UN agreement gives hope for climate migrants

UN agreement gives hope for climate migrants

Whether it is floods, droughts or hurricanes, communities facing climate change risks have gained vital protection after their plight has been recognised for the first time thanks to a global migration agreement.

The United Nations have agreed to develop an immigration contract to cope with millions of migrants moving from one country to another. Now, activists hope that countries can take concrete action.

The agreement considers climate change as a root cause of migration and outlines the ways in which countries and states respond to communities displaced by natural disasters and slow onset events such as drought, desertification and sea level rise.

Walter Kaelin, Chair of the Platform on Disaster Displacement, commented:

“On the one hand it's a real breakthrough. On the other hand it's just the beginning of a long and complex process. It's the first time the international community has recognised that migration and displacement can be caused by climate change disasters and has made specific commitments on how to address that.”

UN officials said the agreement was made after the European migration crisis in 2015, with the largest influx of refugees and migrants since the Second World War.

The crisis has placed strain on resources and created nationalist tensions. According to UN data, there are approximately 250 million people worldwide who are migrants, accounting for 3.4% of the global population.

Sven Harmeling, Head of Climate Change and Resilience Policy at aid group CARE International, said:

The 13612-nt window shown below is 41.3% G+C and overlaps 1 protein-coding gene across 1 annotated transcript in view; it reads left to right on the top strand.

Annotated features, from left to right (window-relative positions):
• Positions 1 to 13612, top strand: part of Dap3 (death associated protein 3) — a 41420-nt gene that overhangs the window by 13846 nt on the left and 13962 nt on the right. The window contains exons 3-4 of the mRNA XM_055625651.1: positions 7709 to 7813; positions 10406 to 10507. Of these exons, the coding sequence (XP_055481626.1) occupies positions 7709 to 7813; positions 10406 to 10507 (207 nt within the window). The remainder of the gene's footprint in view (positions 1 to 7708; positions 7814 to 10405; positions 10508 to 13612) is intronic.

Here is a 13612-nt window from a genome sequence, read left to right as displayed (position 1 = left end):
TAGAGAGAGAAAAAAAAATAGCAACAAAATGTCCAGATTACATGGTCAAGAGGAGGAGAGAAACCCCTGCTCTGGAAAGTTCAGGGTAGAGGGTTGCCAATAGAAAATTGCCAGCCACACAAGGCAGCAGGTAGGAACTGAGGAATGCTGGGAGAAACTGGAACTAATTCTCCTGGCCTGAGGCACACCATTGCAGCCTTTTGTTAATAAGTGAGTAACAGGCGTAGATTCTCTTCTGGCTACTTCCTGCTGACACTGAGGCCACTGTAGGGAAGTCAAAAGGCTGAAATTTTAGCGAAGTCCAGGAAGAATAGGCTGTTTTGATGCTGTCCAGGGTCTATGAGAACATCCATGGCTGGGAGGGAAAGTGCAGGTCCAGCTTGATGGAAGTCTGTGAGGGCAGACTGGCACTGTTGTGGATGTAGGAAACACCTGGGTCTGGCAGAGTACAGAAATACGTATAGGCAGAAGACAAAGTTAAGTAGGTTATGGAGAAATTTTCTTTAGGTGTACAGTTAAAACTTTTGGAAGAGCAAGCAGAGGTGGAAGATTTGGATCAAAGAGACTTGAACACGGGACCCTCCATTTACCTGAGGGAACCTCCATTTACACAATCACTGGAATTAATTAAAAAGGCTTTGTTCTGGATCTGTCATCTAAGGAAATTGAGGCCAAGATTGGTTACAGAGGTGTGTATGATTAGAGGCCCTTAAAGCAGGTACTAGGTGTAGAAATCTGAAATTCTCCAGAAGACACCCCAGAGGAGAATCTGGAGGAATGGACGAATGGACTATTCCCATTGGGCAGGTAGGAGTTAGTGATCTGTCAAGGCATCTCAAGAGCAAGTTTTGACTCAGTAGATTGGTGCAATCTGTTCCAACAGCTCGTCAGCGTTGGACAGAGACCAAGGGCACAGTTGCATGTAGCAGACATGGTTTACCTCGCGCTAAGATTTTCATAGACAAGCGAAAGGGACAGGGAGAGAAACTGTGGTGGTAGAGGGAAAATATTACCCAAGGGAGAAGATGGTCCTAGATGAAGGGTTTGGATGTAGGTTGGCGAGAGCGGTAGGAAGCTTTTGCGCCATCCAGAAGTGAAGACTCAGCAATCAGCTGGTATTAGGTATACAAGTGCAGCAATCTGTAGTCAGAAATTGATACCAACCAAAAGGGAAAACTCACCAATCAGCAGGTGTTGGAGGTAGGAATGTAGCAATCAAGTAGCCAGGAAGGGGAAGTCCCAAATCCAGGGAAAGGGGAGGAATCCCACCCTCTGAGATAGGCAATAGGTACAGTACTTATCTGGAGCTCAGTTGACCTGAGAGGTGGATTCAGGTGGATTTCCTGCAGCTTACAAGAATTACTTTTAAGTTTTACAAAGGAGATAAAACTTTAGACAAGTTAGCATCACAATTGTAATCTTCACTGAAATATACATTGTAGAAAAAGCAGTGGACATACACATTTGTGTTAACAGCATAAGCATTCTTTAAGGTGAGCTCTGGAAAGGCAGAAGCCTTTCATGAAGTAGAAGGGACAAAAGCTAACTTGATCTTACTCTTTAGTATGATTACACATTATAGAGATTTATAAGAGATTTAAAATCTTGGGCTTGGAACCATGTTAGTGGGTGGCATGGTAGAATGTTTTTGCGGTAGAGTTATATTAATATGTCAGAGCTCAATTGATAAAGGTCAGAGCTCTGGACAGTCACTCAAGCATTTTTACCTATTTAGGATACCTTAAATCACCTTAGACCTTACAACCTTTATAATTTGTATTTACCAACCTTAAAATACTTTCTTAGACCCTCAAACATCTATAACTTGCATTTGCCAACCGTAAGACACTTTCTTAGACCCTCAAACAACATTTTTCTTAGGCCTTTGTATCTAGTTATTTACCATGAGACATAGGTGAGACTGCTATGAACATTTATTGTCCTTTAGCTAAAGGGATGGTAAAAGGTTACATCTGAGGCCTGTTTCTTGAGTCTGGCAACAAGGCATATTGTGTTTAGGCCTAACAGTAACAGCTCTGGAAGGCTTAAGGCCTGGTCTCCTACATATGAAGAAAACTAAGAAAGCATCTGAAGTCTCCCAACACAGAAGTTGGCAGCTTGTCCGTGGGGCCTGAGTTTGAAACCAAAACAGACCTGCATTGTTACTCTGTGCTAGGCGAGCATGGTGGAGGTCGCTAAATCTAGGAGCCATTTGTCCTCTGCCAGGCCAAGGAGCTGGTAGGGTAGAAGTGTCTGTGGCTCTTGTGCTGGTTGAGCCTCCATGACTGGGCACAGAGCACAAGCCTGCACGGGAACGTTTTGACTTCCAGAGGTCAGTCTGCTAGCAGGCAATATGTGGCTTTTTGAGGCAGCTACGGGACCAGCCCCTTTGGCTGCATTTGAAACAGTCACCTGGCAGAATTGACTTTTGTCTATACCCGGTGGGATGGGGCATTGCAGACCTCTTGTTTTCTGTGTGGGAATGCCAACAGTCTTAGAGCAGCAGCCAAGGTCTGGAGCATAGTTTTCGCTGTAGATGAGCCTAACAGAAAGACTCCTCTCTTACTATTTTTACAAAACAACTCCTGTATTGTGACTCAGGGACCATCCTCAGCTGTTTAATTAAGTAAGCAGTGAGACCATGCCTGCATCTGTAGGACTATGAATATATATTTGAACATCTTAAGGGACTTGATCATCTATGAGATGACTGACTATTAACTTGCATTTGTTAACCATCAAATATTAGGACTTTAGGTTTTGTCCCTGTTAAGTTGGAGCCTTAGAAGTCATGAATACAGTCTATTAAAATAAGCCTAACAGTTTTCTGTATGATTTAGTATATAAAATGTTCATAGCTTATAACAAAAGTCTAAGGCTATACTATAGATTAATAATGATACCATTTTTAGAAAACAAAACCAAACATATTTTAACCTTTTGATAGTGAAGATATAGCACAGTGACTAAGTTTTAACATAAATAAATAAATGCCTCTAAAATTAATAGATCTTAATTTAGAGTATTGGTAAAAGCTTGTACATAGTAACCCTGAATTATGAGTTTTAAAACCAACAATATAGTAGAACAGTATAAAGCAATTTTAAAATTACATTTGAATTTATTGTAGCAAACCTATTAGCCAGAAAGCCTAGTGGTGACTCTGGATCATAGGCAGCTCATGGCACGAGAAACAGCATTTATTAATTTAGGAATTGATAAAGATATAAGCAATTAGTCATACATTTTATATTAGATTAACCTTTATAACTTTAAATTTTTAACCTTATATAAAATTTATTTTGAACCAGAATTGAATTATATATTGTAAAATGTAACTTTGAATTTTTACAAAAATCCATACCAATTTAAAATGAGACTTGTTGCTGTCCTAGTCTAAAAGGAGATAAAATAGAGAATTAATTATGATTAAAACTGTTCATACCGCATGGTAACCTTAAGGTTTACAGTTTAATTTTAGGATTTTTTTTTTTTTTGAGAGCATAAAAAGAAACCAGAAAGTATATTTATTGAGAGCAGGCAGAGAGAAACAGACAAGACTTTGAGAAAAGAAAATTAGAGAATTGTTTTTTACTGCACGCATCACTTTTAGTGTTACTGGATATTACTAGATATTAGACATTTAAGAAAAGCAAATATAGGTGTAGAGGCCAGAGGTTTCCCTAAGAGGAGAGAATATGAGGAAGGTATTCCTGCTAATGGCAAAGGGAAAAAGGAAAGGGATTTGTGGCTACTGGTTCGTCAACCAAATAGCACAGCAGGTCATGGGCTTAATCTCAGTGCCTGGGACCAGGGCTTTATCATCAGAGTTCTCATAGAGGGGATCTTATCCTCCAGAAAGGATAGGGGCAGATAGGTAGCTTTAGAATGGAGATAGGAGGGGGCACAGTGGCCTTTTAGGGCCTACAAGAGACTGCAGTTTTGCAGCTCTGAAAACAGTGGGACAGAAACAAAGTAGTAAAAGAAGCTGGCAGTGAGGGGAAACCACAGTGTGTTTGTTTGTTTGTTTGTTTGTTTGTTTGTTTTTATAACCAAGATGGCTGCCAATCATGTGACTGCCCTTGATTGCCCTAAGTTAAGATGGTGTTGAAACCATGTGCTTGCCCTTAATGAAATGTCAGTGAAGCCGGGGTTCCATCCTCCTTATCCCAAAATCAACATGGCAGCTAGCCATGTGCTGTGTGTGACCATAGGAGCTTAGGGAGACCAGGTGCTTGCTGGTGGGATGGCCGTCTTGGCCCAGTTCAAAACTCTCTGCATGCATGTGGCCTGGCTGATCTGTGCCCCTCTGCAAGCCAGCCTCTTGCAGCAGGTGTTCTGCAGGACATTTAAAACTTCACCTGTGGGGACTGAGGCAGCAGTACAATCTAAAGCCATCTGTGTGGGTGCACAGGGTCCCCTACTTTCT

“After this compact, no one can say: ‘We don't see a relation between climate change and displacement and migration…But we'll have to see how fast and how many governments will sign up to this.”

According to UN officials, the non-binding agreements approved by all 193 member states, except the United States, are designed to make migration safe and orderly.

Hungary said on Wednesday that it would withdraw from the Global Compact for Safe, Orderly and Regular Migration before the final approval, saying the agreement was "a threat to the world."

Morocco will be formally adopted in December.

Although countries are not committed to achieving specific goals, such as the 2015 climate agreement, or the obligated to provide legal status for climate migrants, activists say that incorporating climate change into the agreement has placed the issue firmly on the global agenda.

Alex Randall from Britain's Climate and Migration Coalition commented:

“The aim of putting climate change in the text was to say: 'there are real connections between a warming planet and the movement of people and we need to be thinking about them.”

He added:

“It's definitely a step in the right direction. But we can't sit back and say this issue of climate-linked migration is solved. Signing the compact is part of a jigsaw but it isn't an answer on its own”

The World Bank said in March that unless urgent action is taken to curb global warming, 140 million people in Africa, Latin America and South Asia will be forced to migrate by 2050 to escape the effects of climate change.

Data from the UN indicates that since the late 19th century, the world's oceans have risen by 26 centimetres, due to melting glaciers and water expansion caused by climate change. Scientists predict that by 2100, the seas could rise by another metre.

The Climate Vulnerability Forum, an alliance of the countries most affected by climate change, said that a temperature increase of 2 degrees would lead to more frequent weather-related disasters and result in large population displacements.

In 2017, 18.8 million people were forced from their homes by storms, floods and other natural disasters.


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Image credit: WFP

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